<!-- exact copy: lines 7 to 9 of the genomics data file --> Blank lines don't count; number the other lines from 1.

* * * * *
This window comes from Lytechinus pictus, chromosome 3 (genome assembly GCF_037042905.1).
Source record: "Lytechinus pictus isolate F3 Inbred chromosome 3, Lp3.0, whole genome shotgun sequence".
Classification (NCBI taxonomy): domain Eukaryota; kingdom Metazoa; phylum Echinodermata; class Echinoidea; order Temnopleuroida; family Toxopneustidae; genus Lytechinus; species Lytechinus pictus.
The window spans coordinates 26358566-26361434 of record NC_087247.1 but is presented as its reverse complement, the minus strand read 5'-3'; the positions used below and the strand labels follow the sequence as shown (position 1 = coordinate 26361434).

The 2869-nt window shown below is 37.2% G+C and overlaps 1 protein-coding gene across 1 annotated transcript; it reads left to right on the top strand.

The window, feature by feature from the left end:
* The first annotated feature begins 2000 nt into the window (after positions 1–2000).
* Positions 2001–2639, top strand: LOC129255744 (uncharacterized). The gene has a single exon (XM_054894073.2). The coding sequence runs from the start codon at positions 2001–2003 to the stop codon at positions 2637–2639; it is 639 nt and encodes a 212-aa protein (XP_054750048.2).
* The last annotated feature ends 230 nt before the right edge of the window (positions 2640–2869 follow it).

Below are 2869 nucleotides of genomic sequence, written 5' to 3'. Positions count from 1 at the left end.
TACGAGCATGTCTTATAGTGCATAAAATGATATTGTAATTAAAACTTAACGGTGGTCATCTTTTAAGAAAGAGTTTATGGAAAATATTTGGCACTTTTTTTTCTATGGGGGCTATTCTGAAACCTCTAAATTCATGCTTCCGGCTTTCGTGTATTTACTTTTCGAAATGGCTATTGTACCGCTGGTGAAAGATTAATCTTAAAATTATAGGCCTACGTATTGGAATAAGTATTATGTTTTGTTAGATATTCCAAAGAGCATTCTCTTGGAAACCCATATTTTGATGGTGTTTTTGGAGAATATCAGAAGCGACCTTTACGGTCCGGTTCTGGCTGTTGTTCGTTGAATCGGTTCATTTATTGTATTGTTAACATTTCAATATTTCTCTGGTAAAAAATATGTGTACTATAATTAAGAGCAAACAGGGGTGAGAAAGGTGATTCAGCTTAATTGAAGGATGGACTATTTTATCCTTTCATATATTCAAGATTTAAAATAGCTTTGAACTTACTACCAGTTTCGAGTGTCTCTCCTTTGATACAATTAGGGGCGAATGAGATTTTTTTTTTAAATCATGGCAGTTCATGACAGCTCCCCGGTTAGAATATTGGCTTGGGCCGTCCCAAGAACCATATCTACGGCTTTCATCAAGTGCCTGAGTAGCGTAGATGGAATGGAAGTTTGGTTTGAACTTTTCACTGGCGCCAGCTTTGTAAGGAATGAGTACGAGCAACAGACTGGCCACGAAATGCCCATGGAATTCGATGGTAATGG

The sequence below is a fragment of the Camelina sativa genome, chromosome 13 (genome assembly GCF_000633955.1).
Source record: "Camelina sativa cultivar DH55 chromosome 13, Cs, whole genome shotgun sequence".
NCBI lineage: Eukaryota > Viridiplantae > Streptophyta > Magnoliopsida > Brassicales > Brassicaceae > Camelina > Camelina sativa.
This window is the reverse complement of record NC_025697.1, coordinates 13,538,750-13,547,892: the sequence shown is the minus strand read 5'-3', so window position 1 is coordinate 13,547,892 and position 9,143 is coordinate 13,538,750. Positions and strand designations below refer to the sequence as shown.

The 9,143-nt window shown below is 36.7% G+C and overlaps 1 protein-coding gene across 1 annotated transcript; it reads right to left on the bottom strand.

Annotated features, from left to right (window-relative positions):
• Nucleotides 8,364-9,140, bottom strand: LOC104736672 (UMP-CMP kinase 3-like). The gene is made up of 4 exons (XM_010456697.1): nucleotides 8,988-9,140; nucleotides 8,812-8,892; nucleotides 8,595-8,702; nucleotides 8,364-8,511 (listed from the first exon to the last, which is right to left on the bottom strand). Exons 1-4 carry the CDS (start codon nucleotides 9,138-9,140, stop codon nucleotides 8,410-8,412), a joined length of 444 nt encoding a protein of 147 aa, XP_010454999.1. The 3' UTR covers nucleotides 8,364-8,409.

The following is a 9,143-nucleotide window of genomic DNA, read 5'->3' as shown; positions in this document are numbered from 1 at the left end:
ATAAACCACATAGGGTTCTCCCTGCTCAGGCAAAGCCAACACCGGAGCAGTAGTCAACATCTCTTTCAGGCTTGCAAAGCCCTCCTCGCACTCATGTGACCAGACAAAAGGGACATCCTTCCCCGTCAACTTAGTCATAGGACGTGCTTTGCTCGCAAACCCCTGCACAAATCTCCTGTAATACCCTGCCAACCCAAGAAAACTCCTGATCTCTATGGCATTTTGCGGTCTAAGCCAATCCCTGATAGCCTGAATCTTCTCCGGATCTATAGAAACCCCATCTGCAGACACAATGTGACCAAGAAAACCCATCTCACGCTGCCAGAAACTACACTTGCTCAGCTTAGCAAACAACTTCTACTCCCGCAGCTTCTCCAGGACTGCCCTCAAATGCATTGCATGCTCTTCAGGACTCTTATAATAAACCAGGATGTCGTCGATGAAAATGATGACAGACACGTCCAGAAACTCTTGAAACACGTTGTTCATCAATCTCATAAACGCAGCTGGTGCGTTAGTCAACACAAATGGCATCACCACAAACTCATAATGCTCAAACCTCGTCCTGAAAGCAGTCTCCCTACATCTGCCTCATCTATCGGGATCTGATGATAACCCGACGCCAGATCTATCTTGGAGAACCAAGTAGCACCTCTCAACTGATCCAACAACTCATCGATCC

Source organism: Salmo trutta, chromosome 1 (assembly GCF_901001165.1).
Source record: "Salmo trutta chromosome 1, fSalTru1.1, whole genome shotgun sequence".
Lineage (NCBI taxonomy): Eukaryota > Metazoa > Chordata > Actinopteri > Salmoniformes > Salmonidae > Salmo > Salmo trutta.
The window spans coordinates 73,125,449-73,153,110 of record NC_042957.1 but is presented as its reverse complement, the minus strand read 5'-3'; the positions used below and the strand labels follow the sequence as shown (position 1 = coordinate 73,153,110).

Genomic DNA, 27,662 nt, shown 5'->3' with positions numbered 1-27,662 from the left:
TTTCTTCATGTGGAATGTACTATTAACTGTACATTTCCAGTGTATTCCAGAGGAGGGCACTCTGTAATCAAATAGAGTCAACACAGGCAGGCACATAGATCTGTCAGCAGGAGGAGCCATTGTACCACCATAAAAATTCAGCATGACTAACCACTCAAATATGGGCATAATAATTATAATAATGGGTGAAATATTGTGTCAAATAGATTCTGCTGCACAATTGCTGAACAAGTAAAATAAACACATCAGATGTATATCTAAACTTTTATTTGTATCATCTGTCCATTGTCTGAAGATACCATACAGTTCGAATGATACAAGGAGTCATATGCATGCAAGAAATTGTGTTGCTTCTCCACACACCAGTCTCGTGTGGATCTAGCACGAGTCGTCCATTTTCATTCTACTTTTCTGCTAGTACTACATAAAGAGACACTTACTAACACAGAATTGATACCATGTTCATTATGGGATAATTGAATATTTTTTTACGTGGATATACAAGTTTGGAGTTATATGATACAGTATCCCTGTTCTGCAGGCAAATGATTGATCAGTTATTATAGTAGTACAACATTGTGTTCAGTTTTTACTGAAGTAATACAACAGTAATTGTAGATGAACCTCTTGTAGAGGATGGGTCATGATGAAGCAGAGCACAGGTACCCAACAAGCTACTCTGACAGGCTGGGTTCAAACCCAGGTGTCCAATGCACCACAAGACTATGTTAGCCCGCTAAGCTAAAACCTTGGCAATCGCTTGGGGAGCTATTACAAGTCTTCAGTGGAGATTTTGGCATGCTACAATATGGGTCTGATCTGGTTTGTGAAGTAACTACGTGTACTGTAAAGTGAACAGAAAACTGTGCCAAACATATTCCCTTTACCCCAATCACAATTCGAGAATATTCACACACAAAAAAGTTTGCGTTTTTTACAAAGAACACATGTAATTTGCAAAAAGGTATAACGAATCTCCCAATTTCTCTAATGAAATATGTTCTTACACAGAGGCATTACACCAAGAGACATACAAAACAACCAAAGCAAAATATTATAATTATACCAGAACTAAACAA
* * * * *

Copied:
* The first annotated feature begins 2000 nt into the window (after positions 1–2000).
* Positions 2001–2639, top strand: LOC129255744 (uncharacterized). The gene has a single exon (XM_054894073.2). The coding sequence runs from the start codon at positions 2001–2003 to the stop codon at positions 2637–2639; it is 639 nt and encodes a 212-aa protein (XP_054750048.2).
* The last annotated feature ends 230 nt before the right edge of the window (positions 2640–2869 follow it).